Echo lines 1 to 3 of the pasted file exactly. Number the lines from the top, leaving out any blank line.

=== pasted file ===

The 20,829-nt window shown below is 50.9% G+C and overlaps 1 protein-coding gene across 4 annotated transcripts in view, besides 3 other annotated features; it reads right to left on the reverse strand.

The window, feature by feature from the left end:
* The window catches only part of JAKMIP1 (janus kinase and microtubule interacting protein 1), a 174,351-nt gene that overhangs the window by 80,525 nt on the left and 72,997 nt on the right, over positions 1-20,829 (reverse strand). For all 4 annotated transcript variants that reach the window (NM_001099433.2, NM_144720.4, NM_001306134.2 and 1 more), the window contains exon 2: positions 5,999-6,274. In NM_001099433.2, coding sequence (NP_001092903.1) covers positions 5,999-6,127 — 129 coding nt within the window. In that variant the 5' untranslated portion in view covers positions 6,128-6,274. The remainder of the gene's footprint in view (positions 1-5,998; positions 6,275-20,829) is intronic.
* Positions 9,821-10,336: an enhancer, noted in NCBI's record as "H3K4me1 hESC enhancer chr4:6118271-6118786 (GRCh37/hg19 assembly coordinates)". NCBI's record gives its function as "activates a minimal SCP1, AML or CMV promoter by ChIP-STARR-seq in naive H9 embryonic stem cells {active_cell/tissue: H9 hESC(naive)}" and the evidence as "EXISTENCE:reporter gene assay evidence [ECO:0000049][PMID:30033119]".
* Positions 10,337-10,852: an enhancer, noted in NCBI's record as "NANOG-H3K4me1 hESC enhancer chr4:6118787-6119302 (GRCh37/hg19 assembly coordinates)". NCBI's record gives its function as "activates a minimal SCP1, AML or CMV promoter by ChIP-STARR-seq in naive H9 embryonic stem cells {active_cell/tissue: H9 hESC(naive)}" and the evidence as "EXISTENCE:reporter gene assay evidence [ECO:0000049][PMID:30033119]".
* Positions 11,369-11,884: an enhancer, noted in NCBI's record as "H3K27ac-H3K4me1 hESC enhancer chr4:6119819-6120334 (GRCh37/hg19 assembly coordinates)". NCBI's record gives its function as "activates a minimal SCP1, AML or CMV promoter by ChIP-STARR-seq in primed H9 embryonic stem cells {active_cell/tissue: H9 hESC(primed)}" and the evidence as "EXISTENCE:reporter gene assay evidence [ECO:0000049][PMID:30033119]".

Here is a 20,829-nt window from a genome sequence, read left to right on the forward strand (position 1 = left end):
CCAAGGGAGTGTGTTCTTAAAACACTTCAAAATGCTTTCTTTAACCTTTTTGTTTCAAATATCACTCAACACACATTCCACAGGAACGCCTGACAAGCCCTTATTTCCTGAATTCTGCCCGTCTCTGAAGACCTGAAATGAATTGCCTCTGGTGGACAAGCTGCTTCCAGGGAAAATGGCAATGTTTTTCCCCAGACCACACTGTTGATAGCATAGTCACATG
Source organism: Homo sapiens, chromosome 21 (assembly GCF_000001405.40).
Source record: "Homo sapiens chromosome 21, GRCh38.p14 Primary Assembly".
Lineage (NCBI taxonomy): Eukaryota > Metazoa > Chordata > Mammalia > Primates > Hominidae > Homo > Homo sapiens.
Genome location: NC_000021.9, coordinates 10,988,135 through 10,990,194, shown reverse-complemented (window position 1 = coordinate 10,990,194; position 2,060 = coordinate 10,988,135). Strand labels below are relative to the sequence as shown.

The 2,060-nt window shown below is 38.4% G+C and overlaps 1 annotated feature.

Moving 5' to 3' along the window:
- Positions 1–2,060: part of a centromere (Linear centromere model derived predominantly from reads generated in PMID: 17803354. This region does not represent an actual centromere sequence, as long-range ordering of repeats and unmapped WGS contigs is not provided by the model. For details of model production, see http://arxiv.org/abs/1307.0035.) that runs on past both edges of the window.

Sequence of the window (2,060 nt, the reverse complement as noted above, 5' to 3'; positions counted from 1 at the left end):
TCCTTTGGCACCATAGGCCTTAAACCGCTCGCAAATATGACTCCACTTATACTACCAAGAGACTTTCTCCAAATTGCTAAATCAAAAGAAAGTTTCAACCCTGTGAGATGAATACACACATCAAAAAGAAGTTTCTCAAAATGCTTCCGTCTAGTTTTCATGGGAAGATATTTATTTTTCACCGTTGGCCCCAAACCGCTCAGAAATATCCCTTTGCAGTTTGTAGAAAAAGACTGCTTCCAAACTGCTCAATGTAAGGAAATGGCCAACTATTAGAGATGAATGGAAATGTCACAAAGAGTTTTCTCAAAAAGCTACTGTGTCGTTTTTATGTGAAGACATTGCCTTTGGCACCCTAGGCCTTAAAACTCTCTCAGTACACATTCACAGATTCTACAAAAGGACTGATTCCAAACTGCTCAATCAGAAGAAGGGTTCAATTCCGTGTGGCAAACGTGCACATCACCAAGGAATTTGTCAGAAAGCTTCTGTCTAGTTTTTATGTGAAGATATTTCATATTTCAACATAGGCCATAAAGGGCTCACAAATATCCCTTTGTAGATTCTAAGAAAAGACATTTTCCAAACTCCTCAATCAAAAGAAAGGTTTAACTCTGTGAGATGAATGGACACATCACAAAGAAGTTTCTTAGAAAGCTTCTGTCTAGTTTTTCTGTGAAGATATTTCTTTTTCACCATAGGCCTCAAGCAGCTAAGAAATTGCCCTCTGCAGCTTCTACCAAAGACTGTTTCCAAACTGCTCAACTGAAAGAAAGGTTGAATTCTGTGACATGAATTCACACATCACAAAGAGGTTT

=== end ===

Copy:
The 20,829-nt window shown below is 50.9% G+C and overlaps 1 protein-coding gene across 4 annotated transcripts in view, besides 3 other annotated features; it reads right to left on the reverse strand.

The window, feature by feature from the left end:
* The window catches only part of JAKMIP1 (janus kinase and microtubule interacting protein 1), a 174,351-nt gene that overhangs the window by 80,525 nt on the left and 72,997 nt on the right, over positions 1-20,829 (reverse strand). For all 4 annotated transcript variants that reach the window (NM_001099433.2, NM_144720.4, NM_001306134.2 and 1 more), the window contains exon 2: positions 5,999-6,274. In NM_001099433.2, coding sequence (NP_001092903.1) covers positions 5,999-6,127 — 129 coding nt within the window. In that variant the 5' untranslated portion in view covers positions 6,128-6,274. The remainder of the gene's footprint in view (positions 1-5,998; positions 6,275-20,829) is intronic.